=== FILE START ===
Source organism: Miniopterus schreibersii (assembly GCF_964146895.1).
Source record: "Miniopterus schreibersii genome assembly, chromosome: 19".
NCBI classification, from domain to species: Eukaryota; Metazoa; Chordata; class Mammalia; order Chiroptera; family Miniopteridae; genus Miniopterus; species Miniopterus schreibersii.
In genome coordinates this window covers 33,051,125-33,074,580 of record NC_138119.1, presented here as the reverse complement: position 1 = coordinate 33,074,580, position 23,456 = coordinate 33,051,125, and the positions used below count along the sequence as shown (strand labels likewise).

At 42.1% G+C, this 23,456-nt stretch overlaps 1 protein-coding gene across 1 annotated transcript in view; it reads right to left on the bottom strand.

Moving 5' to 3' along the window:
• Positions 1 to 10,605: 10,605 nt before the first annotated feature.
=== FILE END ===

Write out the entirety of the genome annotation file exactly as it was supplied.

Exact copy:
Source organism: Miniopterus schreibersii (assembly GCF_964146895.1).
Source record: "Miniopterus schreibersii genome assembly, chromosome: 19".
NCBI classification, from domain to species: Eukaryota; Metazoa; Chordata; class Mammalia; order Chiroptera; family Miniopteridae; genus Miniopterus; species Miniopterus schreibersii.
In genome coordinates this window covers 33,051,125-33,074,580 of record NC_138119.1, presented here as the reverse complement: position 1 = coordinate 33,074,580, position 23,456 = coordinate 33,051,125, and the positions used below count along the sequence as shown (strand labels likewise).

At 42.1% G+C, this 23,456-nt stretch overlaps 1 protein-coding gene across 1 annotated transcript in view; it reads right to left on the bottom strand.

Moving 5' to 3' along the window:
• Positions 1 to 10,605: 10,605 nt before the first annotated feature.